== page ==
The Globe’s website has this mysterious blog-like thing called “The Angle,” in which Jesse Singal and Rob Anderson write about “stories worth talking about.” I don’t really know what that means, or who Singal and Anderson are, but that’s neither here nor there.
Anyway, Anderson has an intriguing post entitled “Five reasons Elizabeth Warren should challenge Scott Brown.” We’ve been over this a bit already (in fact, Anderson kindly links to BMG’s very interesting discussion). I said on that thread that I found the idea of a Warren candidacy extremely interesting. To me, the most compelling argument the other way was this one:
She’s a pioneer in government and I think she’s going to be able to do more from where she’s at than if she were to run for Senate and be 1 of 100 voices in a very flawed system.
I think that’s correct. If she gets to run the Consumer Protection Agency (remember, she is not its head right now, since it doesn’t actually exist yet – she’s in a specially-created “assistant to the President” job to get it set up), she should do that.
However, as Anderson points out today,
Warren’s role guiding the Consumer Financial Protection Agency into existence will end this July, when the agency is expected officially launch. Unless Obama picks Warren to stay on as the head of the CFPA, a move that is increasingly seen as unlikely, she will be free to start campaigning by the early summer. That would still give her enough time to launch an outsider’s campaign, especially if none of the declared candidates is eliciting much excitement.
Now, clearly, Obama should pick Warren to actually run the agency, and I don’t know what Anderson’s basis is for saying that her appointment looks “increasingly unlikely.” (UPDATE: via Twitter, Anderson referred me to these two articles, both of which do suggest that a permanent appointment is unlikely.) Furthermore, if the Democrats actually manage to implement a sensible filibuster reform within the next few days, she would be confirmed without much fuss.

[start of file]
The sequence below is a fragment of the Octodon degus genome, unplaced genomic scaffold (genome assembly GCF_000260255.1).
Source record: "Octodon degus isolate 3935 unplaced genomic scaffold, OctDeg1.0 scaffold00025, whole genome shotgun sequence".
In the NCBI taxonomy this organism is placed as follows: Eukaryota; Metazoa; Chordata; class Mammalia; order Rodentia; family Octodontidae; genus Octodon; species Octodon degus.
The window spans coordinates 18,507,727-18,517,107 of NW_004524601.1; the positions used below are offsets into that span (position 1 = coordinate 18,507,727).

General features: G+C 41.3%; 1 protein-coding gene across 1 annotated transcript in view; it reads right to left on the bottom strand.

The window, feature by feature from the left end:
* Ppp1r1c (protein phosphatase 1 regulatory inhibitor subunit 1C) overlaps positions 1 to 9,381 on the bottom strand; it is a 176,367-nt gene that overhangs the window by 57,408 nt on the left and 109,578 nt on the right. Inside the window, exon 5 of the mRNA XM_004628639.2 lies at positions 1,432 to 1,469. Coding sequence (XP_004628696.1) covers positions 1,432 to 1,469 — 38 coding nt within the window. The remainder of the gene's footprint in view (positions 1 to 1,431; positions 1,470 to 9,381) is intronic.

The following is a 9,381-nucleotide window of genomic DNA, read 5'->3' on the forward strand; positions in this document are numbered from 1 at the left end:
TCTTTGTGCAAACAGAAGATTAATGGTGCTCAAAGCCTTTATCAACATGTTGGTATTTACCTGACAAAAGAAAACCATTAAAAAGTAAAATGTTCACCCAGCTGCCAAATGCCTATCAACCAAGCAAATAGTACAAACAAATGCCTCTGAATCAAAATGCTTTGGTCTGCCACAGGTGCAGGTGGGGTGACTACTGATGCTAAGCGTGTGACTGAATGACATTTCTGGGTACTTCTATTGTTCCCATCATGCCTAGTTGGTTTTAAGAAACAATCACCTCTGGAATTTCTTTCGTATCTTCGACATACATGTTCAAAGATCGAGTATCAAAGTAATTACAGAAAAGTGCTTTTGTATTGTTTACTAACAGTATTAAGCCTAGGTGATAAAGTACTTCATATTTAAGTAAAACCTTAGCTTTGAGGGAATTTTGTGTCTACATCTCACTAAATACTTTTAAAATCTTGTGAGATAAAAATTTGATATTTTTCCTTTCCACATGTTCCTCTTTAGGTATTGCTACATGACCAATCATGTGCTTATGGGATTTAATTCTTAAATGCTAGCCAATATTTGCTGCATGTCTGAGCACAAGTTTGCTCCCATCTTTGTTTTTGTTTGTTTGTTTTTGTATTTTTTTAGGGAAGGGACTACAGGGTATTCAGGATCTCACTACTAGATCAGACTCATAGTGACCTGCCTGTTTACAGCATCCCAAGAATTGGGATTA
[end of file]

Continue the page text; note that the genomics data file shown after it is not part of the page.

But if he doesn’t, or if they don’t, there’s a potential problem with her taking over the agency. And, while that would be a big loss, it would also represent a real opportunity for her to think about running. On that score, I reiterate the point I made before, which is that Warren could raise a lot of money really fast. She is plugged into the highest level of the Democratic party infrastructure. Frankly, I think her fundraising potential is as good as or better than any other candidate mentioned so far (although, obviously, she starts from zero, whereas current and former Congressmen have active campaign accounts).
So, keep your eye on this one as we move forward. First choice: she runs the Consumer Protection Agency. Second, for me, is that she runs for Senate.